Last Sunday, I picked up a copy of this old article on the literature table at Orwell Bible Church. It is written by a Presbyterian minister who stood for truth in a time when churches were caving in to liberal ideas and men were unwilling to speak out. It was a good read as what he says still applies today. God will not let the Church fail no matter what once-strong churches, colleges, or organizations choose to do.
The Separateness of the Church — Part 3by J. Gresham Machen (1881–1937)
Time would fail us to speak of Athanasius and of Augustine and the rest, but they too were God’s instruments in the preservation of the precious salt. Certainly the attack in those days was subtle enough almost to deceive the very elect. Grant the Semi-Arians their one letter in homoiousios, the smallest letter of the Greek alphabet, and Christ would have been degraded to the level of a creature, mythology would have been substituted for the living God, and the victory of paganism would have been complete. From the human point of view the life of the Church was hanging by a hair. But God was watching over his own; Athanasius stood against the world; and the precious salt was preserved.
Then came the Middle Ages. How long and how dark, in some respects, was the time! It is hard to realize that eleven centuries elapsed between Augustine and Luther, yet such was the case. Never in the interval, indeed, was God altogether without his witnesses; the light still shone from the sacred page; but how dim, in that atmosphere, the light seemed to be! The Gospel might have seemed to be buried forever. Yet in God’s good time it came forth again with new power-the same Gospel that Augustine and Paul had proclaimed. What stronger proof could there be that that Gospel had come from God? Where in the history of religion is there any parallel for such a revival, after such an interval, and with such a purity of faithfulness to what had formerly been believed? A Gospel that survived the Middle Ages will probably, it may well be hoped, never perish from the earth, but will be the word of life unto the end of the world.
Yet in those early years of the sixteenth century how dark was the time! When Luther made his visit to Rome, what did he find-what did he find there in the centre of the Christian world? He found paganism blatant and triumphant and unashamed; he found the glories of ancient Greece come to life in the Italian Renaissance, but with those glories the self-sufficiency and the rebellion against the God and the moral degradation of the natural man. Apparently paganism had at last won its age-long battle; apparently it had made a clean sweep over the people of God; apparently the Church had at last become quite indistinguishable from the world.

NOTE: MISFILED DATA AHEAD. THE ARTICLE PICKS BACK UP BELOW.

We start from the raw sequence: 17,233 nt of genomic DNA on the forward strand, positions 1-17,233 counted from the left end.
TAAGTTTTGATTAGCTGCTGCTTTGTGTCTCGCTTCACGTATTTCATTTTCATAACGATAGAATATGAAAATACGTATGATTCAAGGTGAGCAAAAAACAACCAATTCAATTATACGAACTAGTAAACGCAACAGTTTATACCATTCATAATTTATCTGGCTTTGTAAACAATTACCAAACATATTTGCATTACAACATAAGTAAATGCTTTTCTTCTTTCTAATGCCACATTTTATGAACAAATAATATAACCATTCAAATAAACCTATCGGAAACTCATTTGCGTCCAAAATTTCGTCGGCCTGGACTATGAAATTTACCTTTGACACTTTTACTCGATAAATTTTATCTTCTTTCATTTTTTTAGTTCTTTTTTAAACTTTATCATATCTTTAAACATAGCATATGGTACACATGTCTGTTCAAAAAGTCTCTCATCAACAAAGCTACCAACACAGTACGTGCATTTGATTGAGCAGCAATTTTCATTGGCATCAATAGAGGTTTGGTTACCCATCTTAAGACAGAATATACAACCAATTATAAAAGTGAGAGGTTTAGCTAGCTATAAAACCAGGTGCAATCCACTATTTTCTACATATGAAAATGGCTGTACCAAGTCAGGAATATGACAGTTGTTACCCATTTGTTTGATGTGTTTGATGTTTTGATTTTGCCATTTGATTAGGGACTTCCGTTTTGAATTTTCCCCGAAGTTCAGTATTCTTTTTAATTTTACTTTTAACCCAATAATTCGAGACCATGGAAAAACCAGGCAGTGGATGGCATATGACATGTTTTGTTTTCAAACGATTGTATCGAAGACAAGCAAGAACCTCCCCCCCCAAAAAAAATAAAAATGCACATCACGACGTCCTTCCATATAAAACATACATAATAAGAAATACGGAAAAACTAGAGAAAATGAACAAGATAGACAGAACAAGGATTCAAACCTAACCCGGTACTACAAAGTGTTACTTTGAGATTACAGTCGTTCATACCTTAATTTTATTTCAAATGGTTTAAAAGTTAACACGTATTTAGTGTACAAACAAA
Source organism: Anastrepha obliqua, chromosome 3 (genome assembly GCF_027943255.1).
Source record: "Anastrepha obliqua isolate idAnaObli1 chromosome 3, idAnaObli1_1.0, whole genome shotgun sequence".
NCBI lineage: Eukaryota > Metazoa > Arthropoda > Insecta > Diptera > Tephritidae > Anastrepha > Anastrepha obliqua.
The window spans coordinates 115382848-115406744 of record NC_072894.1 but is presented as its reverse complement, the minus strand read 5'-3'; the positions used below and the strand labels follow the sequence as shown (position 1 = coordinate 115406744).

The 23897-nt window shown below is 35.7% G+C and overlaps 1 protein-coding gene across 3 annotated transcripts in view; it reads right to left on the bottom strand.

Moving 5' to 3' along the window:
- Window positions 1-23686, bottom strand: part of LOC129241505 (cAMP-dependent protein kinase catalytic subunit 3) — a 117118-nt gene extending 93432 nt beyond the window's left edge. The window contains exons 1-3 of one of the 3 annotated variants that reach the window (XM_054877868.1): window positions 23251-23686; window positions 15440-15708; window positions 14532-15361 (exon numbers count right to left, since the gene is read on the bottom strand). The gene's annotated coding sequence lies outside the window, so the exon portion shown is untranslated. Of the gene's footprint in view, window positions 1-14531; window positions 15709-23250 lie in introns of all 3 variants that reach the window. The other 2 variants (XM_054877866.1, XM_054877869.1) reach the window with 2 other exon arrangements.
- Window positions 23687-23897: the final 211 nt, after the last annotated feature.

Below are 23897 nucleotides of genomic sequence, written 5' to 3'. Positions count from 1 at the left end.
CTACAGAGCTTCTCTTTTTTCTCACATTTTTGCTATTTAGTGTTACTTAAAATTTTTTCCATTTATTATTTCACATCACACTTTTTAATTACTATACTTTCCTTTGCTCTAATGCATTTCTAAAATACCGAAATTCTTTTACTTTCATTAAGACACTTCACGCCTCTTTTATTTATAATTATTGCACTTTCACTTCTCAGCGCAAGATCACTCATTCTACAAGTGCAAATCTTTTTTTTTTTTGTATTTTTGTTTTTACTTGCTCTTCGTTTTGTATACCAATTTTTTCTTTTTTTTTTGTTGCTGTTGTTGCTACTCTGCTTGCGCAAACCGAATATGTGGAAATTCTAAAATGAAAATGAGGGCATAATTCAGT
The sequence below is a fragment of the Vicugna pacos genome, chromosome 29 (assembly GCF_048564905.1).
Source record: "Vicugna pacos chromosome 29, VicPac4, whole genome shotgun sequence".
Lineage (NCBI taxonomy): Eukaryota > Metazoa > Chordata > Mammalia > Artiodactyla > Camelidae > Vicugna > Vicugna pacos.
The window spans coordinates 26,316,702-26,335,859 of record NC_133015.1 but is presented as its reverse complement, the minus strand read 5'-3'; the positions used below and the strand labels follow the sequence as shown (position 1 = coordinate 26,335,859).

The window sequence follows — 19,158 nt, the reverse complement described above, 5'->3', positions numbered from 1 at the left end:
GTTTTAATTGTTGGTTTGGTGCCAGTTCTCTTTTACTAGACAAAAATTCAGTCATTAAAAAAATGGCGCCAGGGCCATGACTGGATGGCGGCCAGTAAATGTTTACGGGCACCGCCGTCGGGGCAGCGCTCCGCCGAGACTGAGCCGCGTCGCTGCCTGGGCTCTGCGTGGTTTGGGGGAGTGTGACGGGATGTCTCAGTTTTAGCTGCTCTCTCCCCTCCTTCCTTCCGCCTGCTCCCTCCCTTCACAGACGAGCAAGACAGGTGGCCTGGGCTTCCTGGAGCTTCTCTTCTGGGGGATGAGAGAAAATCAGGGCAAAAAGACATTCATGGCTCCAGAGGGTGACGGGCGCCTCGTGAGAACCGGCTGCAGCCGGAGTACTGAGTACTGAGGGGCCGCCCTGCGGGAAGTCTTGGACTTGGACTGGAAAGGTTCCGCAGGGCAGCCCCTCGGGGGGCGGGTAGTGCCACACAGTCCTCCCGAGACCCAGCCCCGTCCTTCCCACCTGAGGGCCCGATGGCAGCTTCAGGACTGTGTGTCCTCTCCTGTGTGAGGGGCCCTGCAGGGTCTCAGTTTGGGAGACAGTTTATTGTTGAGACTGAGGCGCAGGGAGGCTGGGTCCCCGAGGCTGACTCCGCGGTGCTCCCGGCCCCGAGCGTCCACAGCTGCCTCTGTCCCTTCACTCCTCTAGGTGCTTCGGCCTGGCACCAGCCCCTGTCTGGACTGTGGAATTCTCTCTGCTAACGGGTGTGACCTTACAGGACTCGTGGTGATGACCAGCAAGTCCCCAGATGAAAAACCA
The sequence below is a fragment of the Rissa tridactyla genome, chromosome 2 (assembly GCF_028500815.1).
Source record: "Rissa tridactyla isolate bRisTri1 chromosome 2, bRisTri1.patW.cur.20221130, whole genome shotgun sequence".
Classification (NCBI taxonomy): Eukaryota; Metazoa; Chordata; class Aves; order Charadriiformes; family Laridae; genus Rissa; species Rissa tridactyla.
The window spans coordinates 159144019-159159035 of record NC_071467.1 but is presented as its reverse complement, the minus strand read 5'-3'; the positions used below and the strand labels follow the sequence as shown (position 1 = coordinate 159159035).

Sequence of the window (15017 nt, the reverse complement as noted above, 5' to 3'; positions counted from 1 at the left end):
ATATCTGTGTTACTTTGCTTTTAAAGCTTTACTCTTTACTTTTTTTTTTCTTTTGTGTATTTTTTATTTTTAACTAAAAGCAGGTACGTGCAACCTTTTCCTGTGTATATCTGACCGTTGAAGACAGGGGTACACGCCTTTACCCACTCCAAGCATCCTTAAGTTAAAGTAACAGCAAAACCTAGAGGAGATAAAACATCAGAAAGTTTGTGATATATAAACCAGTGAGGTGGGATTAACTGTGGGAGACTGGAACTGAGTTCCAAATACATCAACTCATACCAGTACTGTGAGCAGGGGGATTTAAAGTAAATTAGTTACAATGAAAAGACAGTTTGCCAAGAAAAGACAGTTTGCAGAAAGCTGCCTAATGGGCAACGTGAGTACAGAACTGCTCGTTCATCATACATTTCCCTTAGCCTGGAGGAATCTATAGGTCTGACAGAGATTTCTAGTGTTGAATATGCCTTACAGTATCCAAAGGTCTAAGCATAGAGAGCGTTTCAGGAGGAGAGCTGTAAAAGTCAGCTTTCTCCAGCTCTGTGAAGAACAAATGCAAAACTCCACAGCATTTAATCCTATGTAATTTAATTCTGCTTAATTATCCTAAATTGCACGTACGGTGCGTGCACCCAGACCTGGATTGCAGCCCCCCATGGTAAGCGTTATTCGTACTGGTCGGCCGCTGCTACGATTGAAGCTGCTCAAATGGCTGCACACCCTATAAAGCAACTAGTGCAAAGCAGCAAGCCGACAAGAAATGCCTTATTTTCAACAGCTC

But in the midst of the general wreck one thing at least was preserved. Many things were lost, but one thing was still left-the medieval Church had never lost the Word of God. The Bible had indeed become a book with seven seals; it had been buried under a mass of misinterpretation never equaled perhaps until the absurdities indulged in by the Modernism of the present day-a mass of misinterpretation which seemed to hide it from the eyes of men. But at last an Augustinian monk penetrated beneath the mass of error, read the Scriptures with his own eyes, and the Reformation was born. Thus again was the precious salt preserved.
Then came Calvin and the great consistent system which he founded upon the Word of God. How glorious were even the by-products of that system of revealed truth; a great stream of liberty spread from Geneva throughout Europe and to America across the sea. But if the by-products were glorious, more glorious by far was the truth itself, and the life that it caused men to live. How sweet and beautiful a thing was the life of the Protestant Christian home, where the Bible was the sole guide and stay! Have we really devised a substitute for that life in these latter days? I think not, my friends. There was liberty there, and love, and peace with God.
But the Church after the Reformation was not to have any permanent rest, as indeed it is probably not to have rest at any time in this evil world. Still the conflict of the ages went on, and paganism prepared for an assault greater and more insidious perhaps than any that had gone before. At first there was a frontal attack-Voltaire and Rousseau and the Goddess Reason and the terrors of the French Revolution and all that. As will always be the case, such an attack was bound to fail. But the enemy has now changed his method, and the attack is coming, not from without, but in far more dangerous fashion, from within. During the past one hundred years the Protestant churches of the world have gradually been becoming permeated by paganism in its most insidious form.